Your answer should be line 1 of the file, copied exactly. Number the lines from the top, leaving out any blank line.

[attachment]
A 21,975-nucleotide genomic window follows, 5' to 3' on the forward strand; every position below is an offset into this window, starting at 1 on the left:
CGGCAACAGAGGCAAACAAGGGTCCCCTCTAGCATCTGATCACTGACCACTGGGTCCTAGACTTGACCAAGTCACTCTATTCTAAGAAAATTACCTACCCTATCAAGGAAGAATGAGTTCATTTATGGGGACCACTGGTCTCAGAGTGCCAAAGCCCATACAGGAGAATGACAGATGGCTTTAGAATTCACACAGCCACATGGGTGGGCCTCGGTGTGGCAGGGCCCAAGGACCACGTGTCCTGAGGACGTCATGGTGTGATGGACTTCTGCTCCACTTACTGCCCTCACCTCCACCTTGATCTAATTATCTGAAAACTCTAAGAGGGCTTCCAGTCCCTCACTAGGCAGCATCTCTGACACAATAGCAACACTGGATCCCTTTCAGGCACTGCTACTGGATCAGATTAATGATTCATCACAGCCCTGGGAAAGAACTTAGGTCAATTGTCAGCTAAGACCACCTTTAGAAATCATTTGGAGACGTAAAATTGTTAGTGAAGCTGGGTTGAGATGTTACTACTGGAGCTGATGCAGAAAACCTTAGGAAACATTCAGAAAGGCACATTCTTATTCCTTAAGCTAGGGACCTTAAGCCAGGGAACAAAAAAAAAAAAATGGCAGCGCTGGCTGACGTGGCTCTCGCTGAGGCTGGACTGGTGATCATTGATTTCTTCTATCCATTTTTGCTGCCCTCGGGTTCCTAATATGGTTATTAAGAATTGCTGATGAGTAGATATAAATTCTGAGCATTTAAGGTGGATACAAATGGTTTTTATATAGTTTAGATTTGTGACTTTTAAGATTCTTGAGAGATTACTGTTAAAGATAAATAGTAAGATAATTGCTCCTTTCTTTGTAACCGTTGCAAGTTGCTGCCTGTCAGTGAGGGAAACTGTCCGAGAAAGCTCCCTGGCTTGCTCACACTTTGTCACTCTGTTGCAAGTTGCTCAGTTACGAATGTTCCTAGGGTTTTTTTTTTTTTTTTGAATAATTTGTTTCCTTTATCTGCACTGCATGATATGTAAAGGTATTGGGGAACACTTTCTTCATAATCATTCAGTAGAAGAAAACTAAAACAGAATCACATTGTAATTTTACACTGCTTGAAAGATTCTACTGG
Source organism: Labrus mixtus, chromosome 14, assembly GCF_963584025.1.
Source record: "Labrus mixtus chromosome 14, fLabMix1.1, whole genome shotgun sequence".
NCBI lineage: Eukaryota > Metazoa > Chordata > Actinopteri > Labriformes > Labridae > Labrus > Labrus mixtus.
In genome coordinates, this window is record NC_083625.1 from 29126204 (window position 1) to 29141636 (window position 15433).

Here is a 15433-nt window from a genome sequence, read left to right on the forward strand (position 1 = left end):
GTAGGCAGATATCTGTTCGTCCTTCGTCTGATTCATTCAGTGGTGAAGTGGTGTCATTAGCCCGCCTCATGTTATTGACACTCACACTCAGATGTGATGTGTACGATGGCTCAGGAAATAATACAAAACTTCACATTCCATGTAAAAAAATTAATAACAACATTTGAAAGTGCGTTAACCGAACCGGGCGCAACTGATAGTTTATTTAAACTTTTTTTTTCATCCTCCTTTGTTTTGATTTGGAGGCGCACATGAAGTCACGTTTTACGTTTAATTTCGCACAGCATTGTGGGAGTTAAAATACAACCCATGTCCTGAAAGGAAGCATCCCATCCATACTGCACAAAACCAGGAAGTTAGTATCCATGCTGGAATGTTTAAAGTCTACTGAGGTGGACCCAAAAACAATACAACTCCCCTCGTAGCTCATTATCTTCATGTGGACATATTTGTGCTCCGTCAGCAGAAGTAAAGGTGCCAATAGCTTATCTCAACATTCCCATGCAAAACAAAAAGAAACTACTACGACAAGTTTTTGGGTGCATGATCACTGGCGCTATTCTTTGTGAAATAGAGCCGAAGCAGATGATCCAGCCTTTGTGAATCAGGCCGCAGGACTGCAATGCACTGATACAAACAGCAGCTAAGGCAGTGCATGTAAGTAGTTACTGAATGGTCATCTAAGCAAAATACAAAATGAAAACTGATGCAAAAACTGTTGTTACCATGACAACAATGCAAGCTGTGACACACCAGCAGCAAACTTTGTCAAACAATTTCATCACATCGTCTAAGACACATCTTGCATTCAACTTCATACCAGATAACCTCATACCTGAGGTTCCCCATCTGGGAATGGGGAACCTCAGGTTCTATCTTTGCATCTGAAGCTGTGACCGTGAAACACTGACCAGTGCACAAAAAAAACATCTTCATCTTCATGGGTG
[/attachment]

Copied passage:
A 21,975-nucleotide genomic window follows, 5' to 3' on the forward strand; every position below is an offset into this window, starting at 1 on the left: